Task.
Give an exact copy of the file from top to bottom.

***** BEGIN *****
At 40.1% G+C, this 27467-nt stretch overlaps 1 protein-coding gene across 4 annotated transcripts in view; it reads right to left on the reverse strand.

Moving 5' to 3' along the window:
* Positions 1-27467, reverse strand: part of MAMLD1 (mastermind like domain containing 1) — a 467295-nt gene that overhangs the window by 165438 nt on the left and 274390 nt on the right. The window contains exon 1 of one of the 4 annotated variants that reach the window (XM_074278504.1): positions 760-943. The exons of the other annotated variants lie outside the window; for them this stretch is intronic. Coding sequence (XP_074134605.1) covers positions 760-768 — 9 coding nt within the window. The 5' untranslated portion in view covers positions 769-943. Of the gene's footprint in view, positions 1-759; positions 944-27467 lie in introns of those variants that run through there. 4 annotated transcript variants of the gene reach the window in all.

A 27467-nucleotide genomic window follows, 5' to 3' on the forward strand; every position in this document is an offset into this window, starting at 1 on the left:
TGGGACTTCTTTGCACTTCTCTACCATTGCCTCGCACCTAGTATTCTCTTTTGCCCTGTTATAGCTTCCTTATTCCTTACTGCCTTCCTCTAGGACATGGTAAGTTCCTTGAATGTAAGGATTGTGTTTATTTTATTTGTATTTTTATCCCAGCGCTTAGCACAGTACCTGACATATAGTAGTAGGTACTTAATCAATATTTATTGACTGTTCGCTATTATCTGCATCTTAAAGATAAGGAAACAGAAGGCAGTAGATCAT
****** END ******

At 40.1% G+C, this 27467-nt stretch overlaps 1 protein-coding gene across 4 annotated transcripts in view; it reads right to left on the reverse strand.

Moving 5' to 3' along the window:
* Positions 1-27467, reverse strand: part of MAMLD1 (mastermind like domain containing 1) — a 467295-nt gene that overhangs the window by 165438 nt on the left and 274390 nt on the right. The window contains exon 1 of one of the 4 annotated variants that reach the window (XM_074278504.1): positions 760-943. The exons of the other annotated variants lie outside the window; for them this stretch is intronic. Coding sequence (XP_074134605.1) covers positions 760-768 — 9 coding nt within the window. The 5' untranslated portion in view covers positions 769-943. Of the gene's footprint in view, positions 1-759; positions 944-27467 lie in introns of those variants that run through there. 4 annotated transcript variants of the gene reach the window in all.

A 27467-nucleotide genomic window follows, 5' to 3' on the forward strand; every position in this document is an offset into this window, starting at 1 on the left:
TGGGACTTCTTTGCACTTCTCTACCATTGCCTCGCACCTAGTATTCTCTTTTGCCCTGTTATAGCTTCCTTATTCCTTACTGCCTTCCTCTAGGACATGGTAAGTTCCTTGAATGTAAGGATTGTGTTTATTTTATTTGTATTTTTATCCCAGCGCTTAGCACAGTACCTGACATATAGTAGTAGGTACTTAATCAATATTTATTGACTGTTCGCTATTATCTGCATCTTAAAGATAAGGAAACAGAAGGCAGTAGATCAT